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Proceeding of the NAVC North American Veterinary Conference


Jan. 13-27, 2007, Orlando, Florida

www.tnavc.org

Reprinted in the IVIS website with the permission of the NAVC http://www.ivis.org/

Published in IVIS with the permission of the NAVC

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The North American Veterinary Conference 2007 ______________________________________________________________________________________________

DIAGNOSING RENAL DISEASE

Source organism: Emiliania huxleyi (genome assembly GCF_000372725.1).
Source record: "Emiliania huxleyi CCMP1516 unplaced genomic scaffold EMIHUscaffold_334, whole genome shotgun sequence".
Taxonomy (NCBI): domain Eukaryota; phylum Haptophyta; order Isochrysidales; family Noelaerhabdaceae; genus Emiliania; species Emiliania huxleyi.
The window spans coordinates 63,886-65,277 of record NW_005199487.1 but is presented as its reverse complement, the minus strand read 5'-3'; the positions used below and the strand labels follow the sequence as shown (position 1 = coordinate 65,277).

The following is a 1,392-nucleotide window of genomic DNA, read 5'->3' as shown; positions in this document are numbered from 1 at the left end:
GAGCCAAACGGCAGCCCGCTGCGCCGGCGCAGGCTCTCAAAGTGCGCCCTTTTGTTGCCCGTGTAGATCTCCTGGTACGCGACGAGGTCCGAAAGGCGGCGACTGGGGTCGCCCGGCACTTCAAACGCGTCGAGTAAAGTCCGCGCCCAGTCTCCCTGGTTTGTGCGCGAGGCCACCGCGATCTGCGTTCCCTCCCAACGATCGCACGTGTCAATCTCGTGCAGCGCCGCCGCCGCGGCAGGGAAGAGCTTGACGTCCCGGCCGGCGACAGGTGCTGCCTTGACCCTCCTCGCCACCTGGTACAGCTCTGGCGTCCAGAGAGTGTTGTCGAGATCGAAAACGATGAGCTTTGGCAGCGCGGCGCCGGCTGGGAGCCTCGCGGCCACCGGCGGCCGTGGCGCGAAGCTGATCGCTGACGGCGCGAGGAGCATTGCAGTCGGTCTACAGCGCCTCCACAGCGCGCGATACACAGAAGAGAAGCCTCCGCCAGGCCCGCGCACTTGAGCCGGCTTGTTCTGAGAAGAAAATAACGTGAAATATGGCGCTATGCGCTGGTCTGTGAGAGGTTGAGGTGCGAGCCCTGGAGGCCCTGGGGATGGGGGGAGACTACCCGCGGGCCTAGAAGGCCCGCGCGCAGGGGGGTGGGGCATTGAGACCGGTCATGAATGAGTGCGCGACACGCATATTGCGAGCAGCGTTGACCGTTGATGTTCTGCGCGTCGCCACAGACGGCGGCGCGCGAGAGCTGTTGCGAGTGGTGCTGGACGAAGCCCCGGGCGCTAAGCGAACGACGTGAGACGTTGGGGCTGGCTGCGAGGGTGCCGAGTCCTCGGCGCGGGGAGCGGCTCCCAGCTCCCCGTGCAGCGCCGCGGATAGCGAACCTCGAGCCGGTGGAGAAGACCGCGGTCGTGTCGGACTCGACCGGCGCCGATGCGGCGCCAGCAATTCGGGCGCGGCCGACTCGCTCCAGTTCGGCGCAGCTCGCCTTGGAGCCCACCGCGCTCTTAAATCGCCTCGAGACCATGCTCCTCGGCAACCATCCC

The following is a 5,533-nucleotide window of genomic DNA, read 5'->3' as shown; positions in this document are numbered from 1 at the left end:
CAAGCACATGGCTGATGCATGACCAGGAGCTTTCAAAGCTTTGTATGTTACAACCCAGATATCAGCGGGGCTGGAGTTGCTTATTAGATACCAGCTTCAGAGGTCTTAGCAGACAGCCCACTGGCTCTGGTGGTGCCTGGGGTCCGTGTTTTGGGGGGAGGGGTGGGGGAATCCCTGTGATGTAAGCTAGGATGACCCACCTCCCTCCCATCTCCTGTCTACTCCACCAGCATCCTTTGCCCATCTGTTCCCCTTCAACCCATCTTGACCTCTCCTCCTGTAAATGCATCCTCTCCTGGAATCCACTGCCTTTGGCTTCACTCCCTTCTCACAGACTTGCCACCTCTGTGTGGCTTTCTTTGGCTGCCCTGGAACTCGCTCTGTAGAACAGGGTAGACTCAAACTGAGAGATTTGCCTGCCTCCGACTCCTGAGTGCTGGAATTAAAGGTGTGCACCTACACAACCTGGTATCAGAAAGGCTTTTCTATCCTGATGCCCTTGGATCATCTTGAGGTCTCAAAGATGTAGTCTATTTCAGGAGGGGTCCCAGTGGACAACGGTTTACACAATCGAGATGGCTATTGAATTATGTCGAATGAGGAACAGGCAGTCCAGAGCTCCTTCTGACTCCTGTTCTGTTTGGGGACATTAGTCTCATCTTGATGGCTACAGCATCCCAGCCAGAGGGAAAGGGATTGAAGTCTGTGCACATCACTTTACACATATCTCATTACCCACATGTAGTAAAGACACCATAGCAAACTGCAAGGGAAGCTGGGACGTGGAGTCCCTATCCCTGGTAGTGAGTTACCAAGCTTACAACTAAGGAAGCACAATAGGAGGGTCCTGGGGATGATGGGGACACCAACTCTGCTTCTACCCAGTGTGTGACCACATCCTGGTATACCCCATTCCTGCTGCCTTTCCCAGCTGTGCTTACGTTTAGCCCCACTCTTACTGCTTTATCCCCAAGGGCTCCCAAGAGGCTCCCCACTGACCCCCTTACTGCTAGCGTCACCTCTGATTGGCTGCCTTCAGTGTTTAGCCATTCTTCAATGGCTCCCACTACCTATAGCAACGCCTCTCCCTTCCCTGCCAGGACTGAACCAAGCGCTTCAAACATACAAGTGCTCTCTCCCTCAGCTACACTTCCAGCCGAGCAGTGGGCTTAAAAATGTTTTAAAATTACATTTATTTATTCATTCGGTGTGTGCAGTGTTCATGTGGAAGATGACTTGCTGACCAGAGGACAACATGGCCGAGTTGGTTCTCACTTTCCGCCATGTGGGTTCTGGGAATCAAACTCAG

Scott A. Brown, VMD, PhD, Diplomate ACVIM Colleges of Veterinary Medicine University of Georgia, Athens, GA The clinical assessment of the kidney generally focuses separately upon (i) identifying the presence of a disease and (ii) evaluating the effects of a disease process upon function of the tract. Thus, renal structure and function must be evaluated separately as they are often not clearly related. Tests performed to detect the presence of structural change affecting the kidneys include urinalysis (eg, proteinuria, microalbuminuria, low urine specific gravity), imaging studies, and renal biopsy. The impact of a disease process on renal function, however, is generally assessed by tests that evaluate glomerular filtration rate (eg, measurement of serum concentrations of creatinine and blood urea nitrogen or specialized tests to estimate glomerular filtration rate and renal blood flow), glomerular permselectivity (eg, measures of proteinuria), and by consideration of renal solute handling and urinary concentrating ability. PROTEINURIA AND MICROALBUMINURIA The glomerular filtration barrier is composed of glomerular capillary endothelial cells, a negatively charged basement membrane, and podocyte slit membranes. This barrier serves to allow water and electrolytes to freely traverse into the urinary space, while preventing macromolecules from leaving the plasma. Loss of normal selectivity of the glomerular filtration barrier (loss of permselectivity) can be identified by the presence of proteinuria, using urine dipstick evaluation or by quantitative assessment of proteinuria. In veterinary medicine, determination of the urine protein-to-creatinine ratio is frequently a useful adjunctive measurement. The urine protein-to-creatinine ratio is calculated as the urine concentration of protein divided by the urine concentration of creatinine, with both expressed as mg/100 mL of urine, providing a useful method for semi-quantitative assessment of urine protein excretion. It should be remembered that any leakage of plasma protein into the urine (eg, hematuria, traumatic cystocentesis, and urinary tract inflammation of any kind) often dramatically increases the ratio. Values for the urine protein-to-creatinine ratio, which vary somewhat depending upon analytical methods employed, are generally < 0.5 in normal dogs and cats. Disruption of the glomerular filtration barrier, such as that observed with glomerular amyloidosis or glomerulonephritis, may cause the ratio to rise severalfold, and the ratio will occasionally exceed 15. Microalbuminuria is an important clinical finding that can identify animals with early kidney disease. URINARY CONCENTRATING ABILITY AND POLYURIA A urinary concentrating defect is a frequent consequence of diseases of the kidneys, and it may be